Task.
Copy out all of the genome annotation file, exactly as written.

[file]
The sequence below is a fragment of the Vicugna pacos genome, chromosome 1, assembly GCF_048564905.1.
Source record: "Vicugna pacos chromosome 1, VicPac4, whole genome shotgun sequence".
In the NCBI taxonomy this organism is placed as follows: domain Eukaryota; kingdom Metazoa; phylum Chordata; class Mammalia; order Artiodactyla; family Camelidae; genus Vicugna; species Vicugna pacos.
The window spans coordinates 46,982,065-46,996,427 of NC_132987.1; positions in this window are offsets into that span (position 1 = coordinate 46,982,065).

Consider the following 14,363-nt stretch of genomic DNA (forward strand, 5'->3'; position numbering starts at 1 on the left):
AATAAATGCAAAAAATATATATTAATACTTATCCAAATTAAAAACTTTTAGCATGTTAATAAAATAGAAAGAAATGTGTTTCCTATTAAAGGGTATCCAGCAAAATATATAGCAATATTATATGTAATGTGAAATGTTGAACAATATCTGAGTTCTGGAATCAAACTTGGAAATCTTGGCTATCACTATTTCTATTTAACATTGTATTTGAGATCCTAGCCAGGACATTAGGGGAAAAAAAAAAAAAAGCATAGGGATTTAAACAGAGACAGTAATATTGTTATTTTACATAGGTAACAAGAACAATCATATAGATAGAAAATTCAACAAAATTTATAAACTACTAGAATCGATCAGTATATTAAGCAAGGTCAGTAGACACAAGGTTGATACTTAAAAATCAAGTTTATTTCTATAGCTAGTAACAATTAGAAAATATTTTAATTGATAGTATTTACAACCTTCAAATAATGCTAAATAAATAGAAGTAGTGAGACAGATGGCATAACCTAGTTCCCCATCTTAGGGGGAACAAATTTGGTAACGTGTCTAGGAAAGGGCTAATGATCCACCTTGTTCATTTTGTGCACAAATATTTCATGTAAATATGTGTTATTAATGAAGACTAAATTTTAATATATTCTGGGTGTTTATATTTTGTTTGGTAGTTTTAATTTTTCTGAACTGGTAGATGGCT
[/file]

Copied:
The sequence below is a fragment of the Vicugna pacos genome, chromosome 1, assembly GCF_048564905.1.
Source record: "Vicugna pacos chromosome 1, VicPac4, whole genome shotgun sequence".
In the NCBI taxonomy this organism is placed as follows: domain Eukaryota; kingdom Metazoa; phylum Chordata; class Mammalia; order Artiodactyla; family Camelidae; genus Vicugna; species Vicugna pacos.
The window spans coordinates 46,982,065-46,996,427 of NC_132987.1; positions in this window are offsets into that span (position 1 = coordinate 46,982,065).

Consider the following 14,363-nt stretch of genomic DNA (forward strand, 5'->3'; position numbering starts at 1 on the left):
AATAAATGCAAAAAATATATATTAATACTTATCCAAATTAAAAACTTTTAGCATGTTAATAAAATAGAAAGAAATGTGTTTCCTATTAAAGGGTATCCAGCAAAATATATAGCAATATTATATGTAATGTGAAATGTTGAACAATATCTGAGTTCTGGAATCAAACTTGGAAATCTTGGCTATCACTATTTCTATTTAACATTGTATTTGAGATCCTAGCCAGGACATTAGGGGAAAAAAAAAAAAAAGCATAGGGATTTAAACAGAGACAGTAATATTGTTATTTTACATAGGTAACAAGAACAATCATATAGATAGAAAATTCAACAAAATTTATAAACTACTAGAATCGATCAGTATATTAAGCAAGGTCAGTAGACACAAGGTTGATACTTAAAAATCAAGTTTATTTCTATAGCTAGTAACAATTAGAAAATATTTTAATTGATAGTATTTACAACCTTCAAATAATGCTAAATAAATAGAAGTAGTGAGACAGATGGCATAACCTAGTTCCCCATCTTAGGGGGAACAAATTTGGTAACGTGTCTAGGAAAGGGCTAATGATCCACCTTGTTCATTTTGTGCACAAATATTTCATGTAAATATGTGTTATTAATGAAGACTAAATTTTAATATATTCTGGGTGTTTATATTTTGTTTGGTAGTTTTAATTTTTCTGAACTGGTAGATGGCT